Basement renovation – part 3

The saga of this renovation continues to unfold slowly. Electrical work has taken forever and it almost felt like it would never end. We kept finding scary looking splices that were soldered and covered with electrical tape. Quite a few of them were not even inside junction boxes. Most of them were created from cutting old wires that were original to the house and installed without any slack. We had to add junction boxes and extra wire to bring everything up to modern standard. Besides correcting the splices, we also installed a gazillion electrical devices:

  • 22 recessed lights
  • 13 power outlets
  • 6 switches
  • 1 timer
  • 1 bathroom exhaust with light and heat
  • 1 heating panel
  • 1 thermostat
  • 1 telephone junction box
  • 2 ethernet outlets
  • 2 telephone outlets
  • 4 speaker outlets
  • 2 coaxial outlets
  • 1 smoke detector (hard wired)
  • 1 CO + smoke detector (hard wired)
  • 5 junction boxes
  • 25+ electrical boxes
  • 300+ feet Romex wire
  • ?? feet speaker / ethernet / telephone wires
  • countless wire nuts and staples

That’s not all the electrical work. We also hired an electrician to do a few things we were not comfortable doing ourselves. She took care of 1 splice, connected 3 circuits to the electrical panel, installed 3-way light switches, and a bunch of tidying-up around and inside the panel.

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Basement renovation – part 2

The egress window project concluded in the first week of May – over 2 months since the contractor started the job in February. As I explained in the previous post, it’s complicated. The final outcome is remarkable. In addition to the window, the contractor also completed extra framing inside as I requested so we can install drywall and trim around it later. On the outside, I claimed credits for layers of paint and caulking along the concrete and trim, plus the replanting of sod around the window well.

We saved chunks of sod before the contractor dug the well and kept the sod in plastic bins outside. I thought it would be piece of cake to put the sod back in but it’s worse than a jigsaw puzzle because the window well sloped backward towards the house while the lawn needs to slope downward towards the streets. It ended up taking me hours playing with dirt, compost and sod. When the patchwork was done, I had to loosen the old lawn where the contractor had walked all over after the ground was fully soaked from heavy rain. The final step was spreading corn meal gluten to fertilize the lawn and stop weeds from germinating. When it was all said and done, I had a splitting headache!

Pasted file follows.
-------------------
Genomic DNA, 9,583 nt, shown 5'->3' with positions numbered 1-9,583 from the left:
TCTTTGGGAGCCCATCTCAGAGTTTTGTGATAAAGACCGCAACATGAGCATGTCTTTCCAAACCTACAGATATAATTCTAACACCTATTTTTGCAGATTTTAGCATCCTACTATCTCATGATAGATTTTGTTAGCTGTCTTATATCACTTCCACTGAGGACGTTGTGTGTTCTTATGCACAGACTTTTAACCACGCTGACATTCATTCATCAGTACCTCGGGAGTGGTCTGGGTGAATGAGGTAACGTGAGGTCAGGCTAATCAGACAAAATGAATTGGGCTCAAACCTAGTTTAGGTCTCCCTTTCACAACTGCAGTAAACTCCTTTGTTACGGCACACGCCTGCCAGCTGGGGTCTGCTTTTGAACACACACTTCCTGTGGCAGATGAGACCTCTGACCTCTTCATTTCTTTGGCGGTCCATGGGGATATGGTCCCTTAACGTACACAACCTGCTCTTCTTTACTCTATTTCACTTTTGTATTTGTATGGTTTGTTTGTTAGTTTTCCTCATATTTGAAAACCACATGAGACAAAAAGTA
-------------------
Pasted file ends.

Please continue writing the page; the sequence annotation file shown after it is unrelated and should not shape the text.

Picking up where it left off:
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Basement renovation – slow going

Hubby and I tore out the basement last fall after having to investigate a potential electrical problem with our stove. Two electricians’ visits later, we didn’t get any answers so we cut a bunch of holes in the ceiling of the study in the basement which is directly below the kitchen. We found a hidden junction box for the stove and the wiring connections didn’t look safe. We called back one of the electricians to take care of it.

Since we’ve already cut a bunch of holes in the ceiling, the next progression seemed to be a complete demolition. We filled up a 10-yard dumpster and there is still a bunch of crap leftover. Next up was a seismic upgrade and an egress window. The actual work didn’t start until late January after spending weeks figuring out a solution with the contractor for an egress window to go into an existing window opening. It ended up to be a T-shape design – a long fixed window at the top where two little windows used to be and a casement window at the bottom.

New windows

Continue reading “Basement renovation – slow going”